The threshold values, T and T in the circuit of FIG. 4 are established by the relative magnitudes ofthc level-shifting voltages V V and V Outside the threshold decision region. the voltages at the sum nodes are clamped in both positive and negative directions in order to ensure adequate internal voltage margins and minimize the circuit propagation delay under worst case input conditions. The input, output and power supply levels of the circuit are compatible with conventional 10,000 series emitter coupled logic circuits. See, for example, MECL Integrated Circuits Data Book, Third Edition, Motorola Semiconductor Products, Inc., September 1973 for typical circuits in this series.

In the unclamped region of operation, the nomimal voltages at the sum nodes 5,, and 3,, in the circuit of FIG. 4 are given approximately by where I is the unity-weight source current, and it is noted that w, l for 1' 1,2, 9. The differential voltages applied to thethreshold current switches can be expressed as and Also, if in FIG. 4 I l, 21,, and I I l l,,, then VLIH VLA and utz La lL z ZIHRIL' If R is defined as the nominal value of the summing and level-shifting resistors,

A R1 m m 11.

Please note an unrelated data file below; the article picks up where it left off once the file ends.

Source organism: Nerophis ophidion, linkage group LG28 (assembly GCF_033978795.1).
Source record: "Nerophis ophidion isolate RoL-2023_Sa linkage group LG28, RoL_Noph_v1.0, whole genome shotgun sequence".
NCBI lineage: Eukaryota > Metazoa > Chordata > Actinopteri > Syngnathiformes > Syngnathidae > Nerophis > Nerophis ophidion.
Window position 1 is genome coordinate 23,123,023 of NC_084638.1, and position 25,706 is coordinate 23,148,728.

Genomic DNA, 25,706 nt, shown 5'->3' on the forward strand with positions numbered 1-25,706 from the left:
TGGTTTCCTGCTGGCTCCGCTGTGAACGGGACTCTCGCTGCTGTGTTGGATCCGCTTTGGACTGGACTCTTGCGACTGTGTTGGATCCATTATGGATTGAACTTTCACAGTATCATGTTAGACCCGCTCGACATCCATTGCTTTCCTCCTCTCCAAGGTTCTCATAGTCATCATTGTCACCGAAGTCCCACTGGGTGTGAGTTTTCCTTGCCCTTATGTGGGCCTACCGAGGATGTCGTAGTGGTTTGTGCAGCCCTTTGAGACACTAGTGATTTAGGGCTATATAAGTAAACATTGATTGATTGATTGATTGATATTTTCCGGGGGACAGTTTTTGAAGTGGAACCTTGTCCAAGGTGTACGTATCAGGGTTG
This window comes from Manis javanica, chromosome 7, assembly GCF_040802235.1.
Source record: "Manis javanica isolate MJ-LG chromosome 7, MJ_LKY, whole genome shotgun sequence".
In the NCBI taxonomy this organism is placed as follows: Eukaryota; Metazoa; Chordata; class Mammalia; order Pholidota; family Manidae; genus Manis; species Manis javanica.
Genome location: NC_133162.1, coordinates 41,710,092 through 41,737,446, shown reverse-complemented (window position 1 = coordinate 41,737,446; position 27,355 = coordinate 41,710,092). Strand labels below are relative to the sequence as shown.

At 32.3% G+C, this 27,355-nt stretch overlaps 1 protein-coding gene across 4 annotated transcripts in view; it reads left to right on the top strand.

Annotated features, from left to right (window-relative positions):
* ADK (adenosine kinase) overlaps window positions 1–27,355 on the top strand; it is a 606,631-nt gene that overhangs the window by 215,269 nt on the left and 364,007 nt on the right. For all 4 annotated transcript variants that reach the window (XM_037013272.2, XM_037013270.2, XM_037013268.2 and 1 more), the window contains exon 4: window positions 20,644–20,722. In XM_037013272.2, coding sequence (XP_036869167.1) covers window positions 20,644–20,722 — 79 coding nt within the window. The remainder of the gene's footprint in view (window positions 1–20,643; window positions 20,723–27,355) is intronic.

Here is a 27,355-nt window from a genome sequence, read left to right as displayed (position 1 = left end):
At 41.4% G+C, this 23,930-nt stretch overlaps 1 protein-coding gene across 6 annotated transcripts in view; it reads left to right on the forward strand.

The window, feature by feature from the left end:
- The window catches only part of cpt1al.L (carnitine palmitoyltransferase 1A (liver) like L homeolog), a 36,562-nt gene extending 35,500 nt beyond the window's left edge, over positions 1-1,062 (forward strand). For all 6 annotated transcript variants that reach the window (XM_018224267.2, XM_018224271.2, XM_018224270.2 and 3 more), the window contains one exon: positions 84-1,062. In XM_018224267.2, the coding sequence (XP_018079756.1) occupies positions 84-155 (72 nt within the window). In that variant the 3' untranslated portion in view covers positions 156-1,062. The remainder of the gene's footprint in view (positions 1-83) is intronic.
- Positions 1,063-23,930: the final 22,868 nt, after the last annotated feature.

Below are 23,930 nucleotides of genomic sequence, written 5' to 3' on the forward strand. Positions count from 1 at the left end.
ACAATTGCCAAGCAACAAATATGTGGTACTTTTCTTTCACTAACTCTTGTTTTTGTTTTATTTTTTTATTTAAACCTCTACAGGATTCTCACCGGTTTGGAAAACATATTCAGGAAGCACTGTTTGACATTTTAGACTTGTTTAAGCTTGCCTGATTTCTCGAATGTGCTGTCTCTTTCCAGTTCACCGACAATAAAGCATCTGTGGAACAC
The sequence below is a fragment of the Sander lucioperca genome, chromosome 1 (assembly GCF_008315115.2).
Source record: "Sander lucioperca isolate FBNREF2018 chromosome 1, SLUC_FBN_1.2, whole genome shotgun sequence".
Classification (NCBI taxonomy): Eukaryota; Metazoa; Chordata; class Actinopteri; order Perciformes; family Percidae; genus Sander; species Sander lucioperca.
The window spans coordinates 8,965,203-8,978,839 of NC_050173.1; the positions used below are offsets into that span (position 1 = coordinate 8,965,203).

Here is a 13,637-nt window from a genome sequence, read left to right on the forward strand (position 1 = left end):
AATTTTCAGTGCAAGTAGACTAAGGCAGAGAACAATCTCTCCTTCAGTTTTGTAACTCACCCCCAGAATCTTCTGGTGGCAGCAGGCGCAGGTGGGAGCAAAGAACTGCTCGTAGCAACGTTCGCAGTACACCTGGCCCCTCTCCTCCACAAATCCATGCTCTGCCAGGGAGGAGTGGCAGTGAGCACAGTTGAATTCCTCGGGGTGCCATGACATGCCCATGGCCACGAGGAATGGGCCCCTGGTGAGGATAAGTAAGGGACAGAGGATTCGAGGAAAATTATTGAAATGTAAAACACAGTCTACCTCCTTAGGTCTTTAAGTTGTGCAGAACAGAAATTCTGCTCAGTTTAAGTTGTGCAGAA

to then it follows from (4)-( l0) that i il] u i and Upon introduction of the relationship into l l it follows that threshold is then established by varying the voltage across R Vn 2 45 IIR H4) In order to avoid the saturation of transistors in the i=1 level-shift current sources, the voltages at the sum 5 nodes S and 8,, must be limited in the negative direcand tion. If this limit is imposed by clamping the sum node voltages, a larger value can be used for I,,R than would 9 be possible if the currents from all nine of the input cur- V12 2 3 g 35 (RP (15) rent switches were allowed to be drawn through R or i=1 R,,,. Also, if the sum node voltages are clamped in both the ositive and ne ativc directions the r i Yalues 1 and 2 correspond to the hypo delay is reduced in s ituations such as that w h e ii f zi f thehcal cohd lh ohs f O and respec' inputs are changed from a low to a high condition while hvely- Thus Seen from 14) and 15) that T1 the remaining inputs are held low. Of course, in the re- ;iO LS 3123 gl ejnifi l5 gion where switching of the threshold current switches occurs, both sum nodes must be unclamped. ,R,, and that the minimum nominal voltage applied to The Sum node Clamp in the Circuit of FIG 4 is imple a threshold current switch is l R In the 4-out-of-9 demented as shown in FIG. 5. The sum node voltages are tector the value chosen for I,,R is approximately 250 l d h b h mv. c ampe in t e negative irection y t e emitter Each of the thresholds T,- is established by comparing l g E emlttepfonowlilg two different voltages across the two inputs of a differ- 0 es n i h Source provide ential current switch, both of these voltages being genclamping m the poslmic direction For the 4-out-of-9 circuit shown in FIG. 4 the only erated from the input signal conditions. This differen- I I tial circuit approach to establishing a threshold has the l of speizlal Interest i thine estibhshed by advantage of producing a balanced circuit. Thus, the or 5 lilputs hlgh' Voltages associated with or Y sensitivity of circuit operation to the absolute values of mPuts h Can,be to voltages ilsoclatcd i device parameters is minimized, and performance de- 3 hlgh wlthout altering the Opemuon Ofithc pends primarily on matching of nominally identical pa- 9 node the voltage corrcjgpondmg 3 rameters. The latter is much more easily controlled. m putS h1gh lower bound for a Clamp m the'posmvc The balanced nature of the differential circuit also indlrectlonflwhlle at Sum node the voltage 3 creases the immunity of the overall circuit to variations i f upper bound for a clamp! in the hegmivc in power Supplies and variations in temperature direct on. Similarly, the voltage associated with 5 or dependent device parametrs For a given margin more inputs high can be clamped to voltages associated quirement, the balanced circuit also permits the resolu- 5 mputs high' Thusi the Voltage at sum node SH tion of a maximum threshold value T twice that obtainwith inputs i is a lower bound for clamping this able when the thresholds are established using a fixed node in the positive direction while the voltage at sum reference network in a single-ended circuit, e.g., those nod? S4 with 5 inputs high is an pp bound for pcircuits described in Hampel and Winder Threshold g A in the ga direction- Logic," IEEE Spectrum, May 1971, pp. 32-39. This 40 The voltage W at Sum node n with inputs high factor of two increase in the maximum threshold results is from the requirement that the change in voltage at a v i a V [R I sum node in a singled-ended circuit (for a single input H U m variable change) is twice that needed in a differential The Voltage A llt Sum node .4 With i inputs g circuit. It is assumed, of course, that the margin speci- 5 ,4,5) s tied at the input of the threshold current switch is the V a V R I same for both circuits. A (I. l) H The thresholds T, and T in the circuit of FIG. 4 may The previously stated conditions for the bounds on the be identified with changes in polarity of the voltages clamp voltages are tabulated in Table 2. V and V respectively. The point at which V and Table 2 V change polarities is, in turn. established by the level-shifting network. In the 4-out-of-9 circuit shown in N l U H h v. v FIG. 4, the voltage across R is chosen to satisfy the g conditions stated in Table 1. 3 or less v,,= s v; 4 n' .4 Table l 5 or more 5 V,," a V} No, Polarity of Polarity of Polarity of Inputs s-rsn 11 T; r One purpose served by the clamping in the negative direction by the circuit of FIG. 5 is to better utilize the $3 Low ()0 limited voltage swing available at each sum node. Ini I i stead of dividing the voltage swing available at the sum node into nine equal increments (one for each input V the voltage can be divided into fewer increments. The circuit of FIG. 4 can be used to implement a con- 6g Each of these increments then consists of a larger perventional threshold logic element by using only one threshold switch. This requires only the removal of R the T threshold switch, I Q and I and O The centage of the total available swing. These larger increments ease the tolerance and margin requirements for the overall circuits of FIG. 4.